Monitor – Action – Protect

Most businesses don’t want to suffer a loss – even if they have insurance.  It’s a hassle to resolve, distracts them from the day-job and can impact their future insurance premiums should they make a claim.  Prevention should be their first line of defence. 

Here are 3 steps to set up some defences, save time in the long-run and maybe help small businesses owners sleep a little easier…

1. Understand what could catch you out 

Small businesses wouldn’t say they do ‘risk management’ in the corporate sense.  However taking a few minutes to make a list of what a business really depends on and what could go wrong that could really floor them is what they probably already have in their head.  We aren’t talking complex risk analysis – this is practical:  Real-life risks that we probably should be doing something about.  Simple spreadsheet versions exist, or tools like Brisk have a built-in Compliance tool which has a default checklist of items you can configure and add to.

o   Building a checklist of things small businesses need to stay on top of

o   Setting reminders for key tasks and maintaining an audit-trail with supporting evidence

o   Completing company checks or individual AML/KYC checks on a client that could catch you out

Brisk Compliance tool

2. Set up some ‘sentinels’ to watch your back

Risk monitoring is starting to get smarter – especially if you let trusted platforms like your Accounts, Bank Account and connected devices talk to each other.  Here some examples:

o   Website monitoring – software can detect security loop-holes in your website and alert you to these gaps that hackers could exploit should they find them before you do 

o   Identify theft monitoring – software can monitor your ID, Credit card, passport online and alert you if they are being used or shared (on the web or dark-web)

o   Email monitoring – monitor if your email has been found in a data breach (meaning that someone may have your username and password)

o   Be alert! Over 90% of cyber crime comes from human error.  Clicking on that email link or inadvertently entering your Office 365 login credentials to access a shared document ‘someone’ has sent you.  Phishing attacks are on the increase. 

o   Set up a phishing-awareness service to keep you on your toes with links to training if you need it

o   Monitor your own company Credit rating (if you are a limited company and file accounts).  If someone spots your rating has dropped or something negative, this can impact your ability to win new business or get financial services products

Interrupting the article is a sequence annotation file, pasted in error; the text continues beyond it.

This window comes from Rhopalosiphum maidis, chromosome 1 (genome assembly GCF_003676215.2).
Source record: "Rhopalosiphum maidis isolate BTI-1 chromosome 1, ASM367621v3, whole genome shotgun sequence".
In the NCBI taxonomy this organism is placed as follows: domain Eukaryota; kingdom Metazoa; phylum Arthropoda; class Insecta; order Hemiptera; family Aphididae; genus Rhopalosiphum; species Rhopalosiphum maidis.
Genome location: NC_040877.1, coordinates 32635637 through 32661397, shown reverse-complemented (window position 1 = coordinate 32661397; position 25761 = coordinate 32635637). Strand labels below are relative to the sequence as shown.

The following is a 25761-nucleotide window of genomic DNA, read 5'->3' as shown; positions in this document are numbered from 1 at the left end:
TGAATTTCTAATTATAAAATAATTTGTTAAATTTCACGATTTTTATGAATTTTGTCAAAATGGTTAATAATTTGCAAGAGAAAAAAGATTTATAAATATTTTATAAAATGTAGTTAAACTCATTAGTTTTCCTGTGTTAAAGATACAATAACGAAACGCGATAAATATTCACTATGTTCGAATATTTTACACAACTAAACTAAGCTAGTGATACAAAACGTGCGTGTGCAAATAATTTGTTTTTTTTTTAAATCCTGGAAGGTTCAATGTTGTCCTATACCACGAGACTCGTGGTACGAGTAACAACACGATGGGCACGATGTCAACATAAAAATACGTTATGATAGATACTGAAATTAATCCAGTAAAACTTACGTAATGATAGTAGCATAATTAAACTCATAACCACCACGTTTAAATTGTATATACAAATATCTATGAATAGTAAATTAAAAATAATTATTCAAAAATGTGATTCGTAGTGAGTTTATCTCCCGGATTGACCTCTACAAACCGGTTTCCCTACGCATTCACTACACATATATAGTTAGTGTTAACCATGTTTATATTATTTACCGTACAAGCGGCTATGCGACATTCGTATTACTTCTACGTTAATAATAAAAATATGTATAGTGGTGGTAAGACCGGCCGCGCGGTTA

o   Keep track of news about your business, customer ratings & reviews

o   Keep an eye on cashflow: Whether it’s clients paying late (or not paying at all) or suppliers failing to deliver the product or service you have paid for.  It’s worth credit-checking and monitoring the companies you work with and keeping an eye on news items that might indicate a potential problem

o   Stay ahead of supply issues: If you rely on suppliers to do your job – a supply failure could cripple you.  Identify where you have key dependencies and line up alternate suppliers that you could switch to at a moments notice.  Monitor these suppliers and get alerted to potential issues

3. Get the right protection, tailored to you

o   If relevant to a particular trade, get some appropriate quality accreditations

o   If you use technology, get a Cyber Essentials certification

o   As an sole trader or freelancer, protect your own financial health

o   Get insurance cover to meet your need and risk appetite

o   Show your commitment to sustainable business and use social media to help you show it off

o   Evidence the measures you have taken to your insurance provider so you stand out from your peers and are not treated as an ‘average’

Bottom-line:  Insurance is not a silver bullet.  There is more we should be doing to protect our own financial security and our business’ resilience. 

To find out more, please visit www.getbrisk.com or contact us at hello@getbrisk.com 

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